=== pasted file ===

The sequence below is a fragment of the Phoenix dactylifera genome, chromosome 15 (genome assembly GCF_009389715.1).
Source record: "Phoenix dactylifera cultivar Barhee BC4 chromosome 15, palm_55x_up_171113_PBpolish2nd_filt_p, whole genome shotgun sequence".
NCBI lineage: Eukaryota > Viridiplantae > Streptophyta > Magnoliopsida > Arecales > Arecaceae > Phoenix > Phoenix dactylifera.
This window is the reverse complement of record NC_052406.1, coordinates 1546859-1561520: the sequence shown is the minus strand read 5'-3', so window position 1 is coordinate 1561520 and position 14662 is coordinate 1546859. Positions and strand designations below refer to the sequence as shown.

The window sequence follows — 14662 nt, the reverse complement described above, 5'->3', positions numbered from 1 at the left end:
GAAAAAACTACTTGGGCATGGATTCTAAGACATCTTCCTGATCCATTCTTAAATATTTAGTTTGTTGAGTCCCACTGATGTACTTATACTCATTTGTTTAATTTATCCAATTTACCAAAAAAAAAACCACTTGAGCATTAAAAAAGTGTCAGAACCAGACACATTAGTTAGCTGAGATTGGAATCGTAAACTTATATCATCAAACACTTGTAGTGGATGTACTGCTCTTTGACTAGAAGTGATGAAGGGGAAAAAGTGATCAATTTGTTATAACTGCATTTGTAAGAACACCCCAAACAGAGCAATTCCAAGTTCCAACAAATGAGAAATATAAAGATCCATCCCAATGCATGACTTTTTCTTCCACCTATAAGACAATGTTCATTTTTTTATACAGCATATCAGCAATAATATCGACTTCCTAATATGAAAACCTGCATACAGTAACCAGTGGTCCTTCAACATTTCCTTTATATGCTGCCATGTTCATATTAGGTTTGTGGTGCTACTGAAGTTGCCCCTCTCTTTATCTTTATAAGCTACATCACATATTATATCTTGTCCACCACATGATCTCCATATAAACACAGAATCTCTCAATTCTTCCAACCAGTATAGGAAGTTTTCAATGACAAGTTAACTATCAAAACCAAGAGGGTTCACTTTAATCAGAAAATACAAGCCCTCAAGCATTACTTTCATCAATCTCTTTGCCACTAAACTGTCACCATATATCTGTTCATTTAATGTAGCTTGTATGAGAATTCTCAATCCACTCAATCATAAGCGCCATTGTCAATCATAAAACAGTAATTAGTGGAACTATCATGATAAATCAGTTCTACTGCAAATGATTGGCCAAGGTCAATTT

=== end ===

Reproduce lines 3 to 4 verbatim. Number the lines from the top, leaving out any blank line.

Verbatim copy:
NCBI lineage: Eukaryota > Viridiplantae > Streptophyta > Magnoliopsida > Arecales > Arecaceae > Phoenix > Phoenix dactylifera.
This window is the reverse complement of record NC_052406.1, coordinates 1546859-1561520: the sequence shown is the minus strand read 5'-3', so window position 1 is coordinate 1561520 and position 14662 is coordinate 1546859. Positions and strand designations below refer to the sequence as shown.